Home Procedures Intradermal Injection

Intradermal Injection


Intradermal Injection is the injection of a tiny amount of fluid into the layer of the skin. It’s usually done to test for drug sensitivity before administering larger amounts by other methods.

Intradermal Injection Nursing Procedure

The procedure is usually painful, ensuring that the needle is inserted into the epidermis and not into the subcutaneous to reduce patient discomfort.

  1. Gather all the equipment needed and check the physician’s order
  2. Explain the procedure to the patient, the purpose, the site for injection, and how he/she has to cooperate.
  3. Wash hands and don disposable gloves
  4. Prepare medication from an ampule or vial.
  5. Position the patient and select the inner aspect of the forearm, upper chest, or upper back beneath the scapulae
  6. Cleanse the site with an alcohol swab in a circular motion moving outward. Allow skin to dry. Keep cotton in the clean tray for reuse when taking out the needle.
  7. Remove the needle cap with the non-dominant hand by pulling it straight off.
  8. Use the non-dominant hand to spread skin taut over the injection site.
  9. Place the needle almost flat against the patient’s skin. Insert 1/8- inch bevel up so that needle can be seen through the skin.
  10. Slowly inject the drug(0.01ml-0.1ml), watching for a bleb/blister to develop(the appearance of bleb/wheal indicates that the needle is in intradermal tissue). If not present, withdraw the needle slightly and inject the medication.
  11. Withdraw the needle quickly at the same angle as it was inserted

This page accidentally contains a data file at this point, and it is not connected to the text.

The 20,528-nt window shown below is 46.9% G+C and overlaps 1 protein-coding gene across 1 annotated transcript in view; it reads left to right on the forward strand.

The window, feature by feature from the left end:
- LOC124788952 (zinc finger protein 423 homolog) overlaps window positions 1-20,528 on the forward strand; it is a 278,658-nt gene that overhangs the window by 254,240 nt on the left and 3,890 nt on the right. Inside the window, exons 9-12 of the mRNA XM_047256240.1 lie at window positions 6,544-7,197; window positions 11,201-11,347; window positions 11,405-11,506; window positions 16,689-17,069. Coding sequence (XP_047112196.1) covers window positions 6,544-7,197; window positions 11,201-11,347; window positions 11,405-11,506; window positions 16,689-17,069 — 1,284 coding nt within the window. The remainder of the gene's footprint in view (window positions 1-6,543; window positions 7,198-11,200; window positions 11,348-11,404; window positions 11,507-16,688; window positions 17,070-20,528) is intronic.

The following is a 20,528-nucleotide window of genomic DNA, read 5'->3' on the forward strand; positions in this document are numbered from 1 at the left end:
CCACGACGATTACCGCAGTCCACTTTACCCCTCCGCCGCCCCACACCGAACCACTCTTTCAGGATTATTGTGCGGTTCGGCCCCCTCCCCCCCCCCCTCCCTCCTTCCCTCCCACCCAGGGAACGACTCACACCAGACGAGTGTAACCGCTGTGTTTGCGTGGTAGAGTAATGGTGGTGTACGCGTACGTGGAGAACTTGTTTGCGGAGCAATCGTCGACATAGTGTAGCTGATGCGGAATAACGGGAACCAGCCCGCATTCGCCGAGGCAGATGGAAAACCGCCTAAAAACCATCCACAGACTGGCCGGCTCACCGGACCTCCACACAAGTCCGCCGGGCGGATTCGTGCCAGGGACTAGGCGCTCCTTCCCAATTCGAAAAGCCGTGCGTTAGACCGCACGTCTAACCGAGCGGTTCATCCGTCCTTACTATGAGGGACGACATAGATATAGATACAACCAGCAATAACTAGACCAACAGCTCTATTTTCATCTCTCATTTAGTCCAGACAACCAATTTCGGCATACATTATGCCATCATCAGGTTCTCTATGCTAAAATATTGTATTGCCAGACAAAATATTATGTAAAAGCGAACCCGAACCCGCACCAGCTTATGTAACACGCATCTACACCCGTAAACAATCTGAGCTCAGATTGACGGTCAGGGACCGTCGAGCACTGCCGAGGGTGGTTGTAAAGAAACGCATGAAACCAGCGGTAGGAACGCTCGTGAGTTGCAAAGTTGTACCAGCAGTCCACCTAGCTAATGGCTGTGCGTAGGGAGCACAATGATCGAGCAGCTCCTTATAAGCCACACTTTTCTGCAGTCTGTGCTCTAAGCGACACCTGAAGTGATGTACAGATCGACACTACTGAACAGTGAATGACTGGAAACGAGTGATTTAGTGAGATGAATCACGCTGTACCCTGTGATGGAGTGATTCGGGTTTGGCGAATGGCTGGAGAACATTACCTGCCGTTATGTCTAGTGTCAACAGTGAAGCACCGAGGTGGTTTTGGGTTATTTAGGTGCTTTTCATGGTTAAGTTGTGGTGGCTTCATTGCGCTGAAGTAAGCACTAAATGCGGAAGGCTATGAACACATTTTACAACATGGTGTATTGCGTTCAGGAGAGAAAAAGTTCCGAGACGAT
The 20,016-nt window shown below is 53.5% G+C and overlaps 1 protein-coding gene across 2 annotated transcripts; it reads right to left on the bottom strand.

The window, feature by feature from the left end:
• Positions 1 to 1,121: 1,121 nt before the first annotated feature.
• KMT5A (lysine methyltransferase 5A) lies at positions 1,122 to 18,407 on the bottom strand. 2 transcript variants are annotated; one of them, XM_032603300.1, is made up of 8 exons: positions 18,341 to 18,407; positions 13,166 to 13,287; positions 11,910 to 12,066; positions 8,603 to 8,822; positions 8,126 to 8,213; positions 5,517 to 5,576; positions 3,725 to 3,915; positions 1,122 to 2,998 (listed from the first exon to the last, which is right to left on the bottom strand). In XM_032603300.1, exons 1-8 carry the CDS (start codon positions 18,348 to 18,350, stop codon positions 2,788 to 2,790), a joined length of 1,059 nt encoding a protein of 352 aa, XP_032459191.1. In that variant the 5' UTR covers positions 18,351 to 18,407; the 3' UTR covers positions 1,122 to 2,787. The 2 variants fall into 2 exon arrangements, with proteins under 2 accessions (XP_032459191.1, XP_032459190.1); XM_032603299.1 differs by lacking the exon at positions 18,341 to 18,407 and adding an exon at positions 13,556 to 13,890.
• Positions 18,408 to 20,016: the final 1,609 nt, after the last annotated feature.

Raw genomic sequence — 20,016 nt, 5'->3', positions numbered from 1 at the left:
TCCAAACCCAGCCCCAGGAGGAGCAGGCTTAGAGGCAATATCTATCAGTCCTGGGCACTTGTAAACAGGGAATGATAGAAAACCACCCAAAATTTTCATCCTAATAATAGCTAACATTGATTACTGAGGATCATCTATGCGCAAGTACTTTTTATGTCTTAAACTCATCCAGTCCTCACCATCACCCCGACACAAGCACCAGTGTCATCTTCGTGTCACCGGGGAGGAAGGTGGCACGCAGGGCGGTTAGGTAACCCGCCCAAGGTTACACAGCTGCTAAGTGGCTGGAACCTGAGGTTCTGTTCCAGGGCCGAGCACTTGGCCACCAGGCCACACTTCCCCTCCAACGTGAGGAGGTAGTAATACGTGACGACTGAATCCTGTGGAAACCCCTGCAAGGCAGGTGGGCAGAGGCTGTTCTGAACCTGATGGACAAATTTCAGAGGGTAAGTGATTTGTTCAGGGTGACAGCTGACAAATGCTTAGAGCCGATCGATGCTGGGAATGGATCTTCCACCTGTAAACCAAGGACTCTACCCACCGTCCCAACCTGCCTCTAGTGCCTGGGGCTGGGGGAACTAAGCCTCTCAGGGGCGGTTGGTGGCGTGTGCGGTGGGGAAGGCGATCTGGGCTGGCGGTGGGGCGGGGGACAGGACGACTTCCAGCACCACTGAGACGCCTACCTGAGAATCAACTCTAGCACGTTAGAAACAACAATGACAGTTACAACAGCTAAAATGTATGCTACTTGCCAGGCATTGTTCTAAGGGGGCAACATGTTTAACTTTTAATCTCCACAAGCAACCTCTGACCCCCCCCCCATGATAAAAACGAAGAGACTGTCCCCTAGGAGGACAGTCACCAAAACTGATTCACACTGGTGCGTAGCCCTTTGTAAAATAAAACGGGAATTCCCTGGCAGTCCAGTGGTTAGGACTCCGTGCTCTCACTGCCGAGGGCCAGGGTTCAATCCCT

12. Do not massage the area.
  13. Do not recap the needle. Discard the syringe and needle into the appropriate receptacle
  14. Remove gloves and wash hands.
  15. Record the medication administration-the medication administered, amount, dose, site, and patients response
  16. Draw a circle using a blue/black pen around the injection site. Write the date and time of administration of medication.
  17. Check the reaction within a specified interval of time; usually, it depends on the hospital protocols.
  18. Inform the physician of a medication reaction.

Important points to remember

  1. The redness wheal formation within 10-15 minutes is usually a sign of a positive test reaction.
  2. The patient should watch for at least 30 minutes for signs of allergy reactions.
  3. The following must be available for emergency treatment of penicillin anaphylaxis or generalized reactions.
    • Epinephrine HCl 1:10 00 for immediate IM
    • I.V. antihistamine
    •  50/0 Dextrose in Water 1 liter and venosel.

Each Hospital has a policy on how the patient’s reaction will be evaluated and recorded. Always review the hospital policies to be sure of the process.

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